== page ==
define('DB_NAME', 'newWordPressDb');

/** MySQL database username */
define('DB_USER', 'anewuser');

/** MySQL database password */
define('DB_PASSWORD', 'password');

/** MySQL hostname */
define('DB_HOST', 'localhost');

/** Database Charset to use in creating database tables. */
define('DB_CHARSET', 'utf8');

/** The Database Collate type. Don't change this if in doubt. */
define('DB_COLLATE', '');

/**#@+
 * Authentication Unique Keys and Salts.
 *
 * Change these to different unique phrases!
 * You can generate these using the {@link https://api.wordpress.org/secret-key/1.1/salt/ WordPress.org secret-key service}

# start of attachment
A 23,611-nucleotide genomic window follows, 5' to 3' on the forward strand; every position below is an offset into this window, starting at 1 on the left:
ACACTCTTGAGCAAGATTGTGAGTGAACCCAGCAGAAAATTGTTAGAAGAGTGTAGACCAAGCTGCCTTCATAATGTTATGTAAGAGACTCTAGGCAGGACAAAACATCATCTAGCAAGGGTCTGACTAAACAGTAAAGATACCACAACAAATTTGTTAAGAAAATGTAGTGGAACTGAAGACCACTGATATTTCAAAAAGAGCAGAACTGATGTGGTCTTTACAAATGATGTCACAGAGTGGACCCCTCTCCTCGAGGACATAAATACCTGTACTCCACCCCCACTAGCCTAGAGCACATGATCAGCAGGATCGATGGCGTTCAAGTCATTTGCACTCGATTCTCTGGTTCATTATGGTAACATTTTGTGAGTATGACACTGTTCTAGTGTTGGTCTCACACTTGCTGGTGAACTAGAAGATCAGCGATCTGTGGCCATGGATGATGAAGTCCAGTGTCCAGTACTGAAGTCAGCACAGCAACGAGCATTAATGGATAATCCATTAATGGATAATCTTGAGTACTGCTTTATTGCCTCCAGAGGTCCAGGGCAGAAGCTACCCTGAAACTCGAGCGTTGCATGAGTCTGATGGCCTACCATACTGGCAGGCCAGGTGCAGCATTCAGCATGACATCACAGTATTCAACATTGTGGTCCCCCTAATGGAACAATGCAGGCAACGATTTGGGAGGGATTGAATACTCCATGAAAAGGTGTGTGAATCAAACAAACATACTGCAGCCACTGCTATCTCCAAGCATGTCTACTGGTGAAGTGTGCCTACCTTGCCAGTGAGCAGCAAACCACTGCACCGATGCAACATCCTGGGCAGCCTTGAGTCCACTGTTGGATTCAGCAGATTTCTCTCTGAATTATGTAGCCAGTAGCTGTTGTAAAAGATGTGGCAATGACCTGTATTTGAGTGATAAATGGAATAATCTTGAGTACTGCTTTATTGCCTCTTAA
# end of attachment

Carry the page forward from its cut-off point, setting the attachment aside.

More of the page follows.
* You can change these at any point in time to invalidate all existing cookies. This will force all users to have to log in again.
 *
 * @since 2.6.0
 */
define('AUTH_KEY',         '3nGgSDEQkxEnCPDi,l/v?=bx@9KN`OmB?/g=:Adj+Nn<sR+6iH_Q2Ch&-=An.tU!');
define('SECURE_AUTH_KEY',  'l]iOF-zG.%p+A|C3}?2-f<vCu*ar|dA:_[/h&<X~1os=}S:[$.]z[2m#Yto>g:T=');
define('LOGGED_IN_KEY',    'du-Xi](g:HvJ;yl$I-nj+)B)$lCWI@,[vorWnj,7^g_N|6CCeE=_js%m[.80:+O@');
define('NONCE_KEY',        'T<:<9+%}L1^|1O+hoP{!vRgy-7Z90XJoO(|s =HMYxf;D+@Q|En-3.8c.[fEt%*d');
define('AUTH_SALT',        'OxlI/I4eq_9dQ{C|fm<sN~E=~-2iX}4%A3+1EF$2kV2N6v8V%zU^|31$8@-G^gNf');
define('SECURE_AUTH_SALT', '=+Oo8d*Y(@wqleOK[9sq3Yg*7x}i&0J!k;J#i>8d|YUioee~($Cb2_CL*aeEJLzm');
define('LOGGED_IN_SALT',   '$lr:;X8HG3$o<4s%>gM:0SfZ+1cME _VcQv[%.{UK!:E`7EI[:-^aT:sjYZ5h>&x');
define('NONCE_SALT',       'oVm~a@[$7kb?xxv`_tx?MbOlv:~NV7;{FX/NfvCnb}V|u+9ozG&iJ<=rW+{#qY,{');